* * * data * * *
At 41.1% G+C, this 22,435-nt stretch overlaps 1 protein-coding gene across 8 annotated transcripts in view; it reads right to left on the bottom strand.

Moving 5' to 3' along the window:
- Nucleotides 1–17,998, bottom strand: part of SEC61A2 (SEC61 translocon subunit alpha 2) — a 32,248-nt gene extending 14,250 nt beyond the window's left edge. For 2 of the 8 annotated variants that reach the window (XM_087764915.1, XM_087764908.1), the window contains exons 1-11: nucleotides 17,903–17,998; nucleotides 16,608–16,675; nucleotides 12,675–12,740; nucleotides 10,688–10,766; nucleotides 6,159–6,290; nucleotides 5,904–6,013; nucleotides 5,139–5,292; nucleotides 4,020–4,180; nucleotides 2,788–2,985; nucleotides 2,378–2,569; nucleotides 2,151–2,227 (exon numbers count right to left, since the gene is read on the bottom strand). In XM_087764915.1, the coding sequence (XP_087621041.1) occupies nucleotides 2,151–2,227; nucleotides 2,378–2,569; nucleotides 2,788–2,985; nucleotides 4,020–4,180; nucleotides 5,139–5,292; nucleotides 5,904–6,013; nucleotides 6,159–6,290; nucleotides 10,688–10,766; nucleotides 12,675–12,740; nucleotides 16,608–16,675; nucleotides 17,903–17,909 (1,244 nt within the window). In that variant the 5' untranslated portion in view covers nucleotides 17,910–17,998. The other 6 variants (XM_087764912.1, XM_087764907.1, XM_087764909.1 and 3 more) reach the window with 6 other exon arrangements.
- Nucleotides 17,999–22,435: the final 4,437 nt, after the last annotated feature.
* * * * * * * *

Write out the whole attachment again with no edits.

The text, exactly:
At 41.1% G+C, this 22,435-nt stretch overlaps 1 protein-coding gene across 8 annotated transcripts in view; it reads right to left on the bottom strand.

Moving 5' to 3' along the window:
- Nucleotides 1–17,998, bottom strand: part of SEC61A2 (SEC61 translocon subunit alpha 2) — a 32,248-nt gene extending 14,250 nt beyond the window's left edge. For 2 of the 8 annotated variants that reach the window (XM_087764915.1, XM_087764908.1), the window contains exons 1-11: nucleotides 17,903–17,998; nucleotides 16,608–16,675; nucleotides 12,675–12,740; nucleotides 10,688–10,766; nucleotides 6,159–6,290; nucleotides 5,904–6,013; nucleotides 5,139–5,292; nucleotides 4,020–4,180; nucleotides 2,788–2,985; nucleotides 2,378–2,569; nucleotides 2,151–2,227 (exon numbers count right to left, since the gene is read on the bottom strand). In XM_087764915.1, the coding sequence (XP_087621041.1) occupies nucleotides 2,151–2,227; nucleotides 2,378–2,569; nucleotides 2,788–2,985; nucleotides 4,020–4,180; nucleotides 5,139–5,292; nucleotides 5,904–6,013; nucleotides 6,159–6,290; nucleotides 10,688–10,766; nucleotides 12,675–12,740; nucleotides 16,608–16,675; nucleotides 17,903–17,909 (1,244 nt within the window). In that variant the 5' untranslated portion in view covers nucleotides 17,910–17,998. The other 6 variants (XM_087764912.1, XM_087764907.1, XM_087764909.1 and 3 more) reach the window with 6 other exon arrangements.
- Nucleotides 17,999–22,435: the final 4,437 nt, after the last annotated feature.